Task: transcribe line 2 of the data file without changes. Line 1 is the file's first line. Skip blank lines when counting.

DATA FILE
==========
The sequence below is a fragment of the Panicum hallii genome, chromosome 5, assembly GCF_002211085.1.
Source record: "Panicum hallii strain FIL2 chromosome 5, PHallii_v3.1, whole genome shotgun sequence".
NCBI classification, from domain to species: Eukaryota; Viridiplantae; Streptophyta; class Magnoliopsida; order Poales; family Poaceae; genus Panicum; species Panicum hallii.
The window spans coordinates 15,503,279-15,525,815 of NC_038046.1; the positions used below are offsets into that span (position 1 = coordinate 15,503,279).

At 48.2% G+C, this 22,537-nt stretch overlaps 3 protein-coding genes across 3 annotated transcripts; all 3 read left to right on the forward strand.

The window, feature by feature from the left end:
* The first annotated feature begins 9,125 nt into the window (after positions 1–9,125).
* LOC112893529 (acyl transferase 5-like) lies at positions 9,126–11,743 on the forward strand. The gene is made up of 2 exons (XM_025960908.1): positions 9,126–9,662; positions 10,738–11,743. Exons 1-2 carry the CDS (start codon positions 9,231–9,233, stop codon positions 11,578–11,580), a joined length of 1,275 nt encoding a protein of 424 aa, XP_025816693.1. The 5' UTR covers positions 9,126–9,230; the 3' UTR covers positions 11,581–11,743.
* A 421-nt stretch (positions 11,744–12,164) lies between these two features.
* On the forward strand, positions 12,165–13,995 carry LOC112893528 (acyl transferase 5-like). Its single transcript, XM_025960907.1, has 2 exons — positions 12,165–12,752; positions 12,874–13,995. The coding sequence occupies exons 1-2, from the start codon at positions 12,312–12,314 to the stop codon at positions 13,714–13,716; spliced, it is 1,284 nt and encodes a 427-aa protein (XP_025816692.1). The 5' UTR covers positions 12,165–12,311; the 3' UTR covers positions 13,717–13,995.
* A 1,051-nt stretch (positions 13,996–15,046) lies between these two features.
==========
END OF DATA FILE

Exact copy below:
Source record: "Panicum hallii strain FIL2 chromosome 5, PHallii_v3.1, whole genome shotgun sequence".